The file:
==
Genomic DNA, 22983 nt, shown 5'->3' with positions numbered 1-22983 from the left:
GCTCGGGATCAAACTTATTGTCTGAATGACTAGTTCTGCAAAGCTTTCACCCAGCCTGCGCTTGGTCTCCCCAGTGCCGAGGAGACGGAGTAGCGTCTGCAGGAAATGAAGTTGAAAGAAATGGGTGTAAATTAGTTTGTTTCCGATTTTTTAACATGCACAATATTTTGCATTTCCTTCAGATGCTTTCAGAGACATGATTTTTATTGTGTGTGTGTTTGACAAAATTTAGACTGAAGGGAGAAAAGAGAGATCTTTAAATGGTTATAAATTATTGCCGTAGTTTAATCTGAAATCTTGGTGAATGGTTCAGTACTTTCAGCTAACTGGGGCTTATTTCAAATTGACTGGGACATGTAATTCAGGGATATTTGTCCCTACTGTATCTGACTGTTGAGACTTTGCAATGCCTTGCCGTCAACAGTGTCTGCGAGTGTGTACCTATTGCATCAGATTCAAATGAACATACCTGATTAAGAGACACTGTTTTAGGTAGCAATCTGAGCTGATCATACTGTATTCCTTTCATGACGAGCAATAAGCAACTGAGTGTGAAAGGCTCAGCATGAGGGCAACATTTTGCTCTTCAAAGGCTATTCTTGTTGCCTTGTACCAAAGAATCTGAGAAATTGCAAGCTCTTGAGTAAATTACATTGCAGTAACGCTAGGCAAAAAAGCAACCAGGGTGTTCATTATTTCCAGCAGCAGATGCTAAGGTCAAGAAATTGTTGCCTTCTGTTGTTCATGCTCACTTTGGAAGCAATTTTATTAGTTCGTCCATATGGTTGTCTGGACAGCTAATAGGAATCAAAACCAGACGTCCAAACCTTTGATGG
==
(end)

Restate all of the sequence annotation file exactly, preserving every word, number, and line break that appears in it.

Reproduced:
Genomic DNA, 22983 nt, shown 5'->3' with positions numbered 1-22983 from the left:
GCTCGGGATCAAACTTATTGTCTGAATGACTAGTTCTGCAAAGCTTTCACCCAGCCTGCGCTTGGTCTCCCCAGTGCCGAGGAGACGGAGTAGCGTCTGCAGGAAATGAAGTTGAAAGAAATGGGTGTAAATTAGTTTGTTTCCGATTTTTTAACATGCACAATATTTTGCATTTCCTTCAGATGCTTTCAGAGACATGATTTTTATTGTGTGTGTGTTTGACAAAATTTAGACTGAAGGGAGAAAAGAGAGATCTTTAAATGGTTATAAATTATTGCCGTAGTTTAATCTGAAATCTTGGTGAATGGTTCAGTACTTTCAGCTAACTGGGGCTTATTTCAAATTGACTGGGACATGTAATTCAGGGATATTTGTCCCTACTGTATCTGACTGTTGAGACTTTGCAATGCCTTGCCGTCAACAGTGTCTGCGAGTGTGTACCTATTGCATCAGATTCAAATGAACATACCTGATTAAGAGACACTGTTTTAGGTAGCAATCTGAGCTGATCATACTGTATTCCTTTCATGACGAGCAATAAGCAACTGAGTGTGAAAGGCTCAGCATGAGGGCAACATTTTGCTCTTCAAAGGCTATTCTTGTTGCCTTGTACCAAAGAATCTGAGAAATTGCAAGCTCTTGAGTAAATTACATTGCAGTAACGCTAGGCAAAAAAGCAACCAGGGTGTTCATTATTTCCAGCAGCAGATGCTAAGGTCAAGAAATTGTTGCCTTCTGTTGTTCATGCTCACTTTGGAAGCAATTTTATTAGTTCGTCCATATGGTTGTCTGGACAGCTAATAGGAATCAAAACCAGACGTCCAAACCTTTGATGG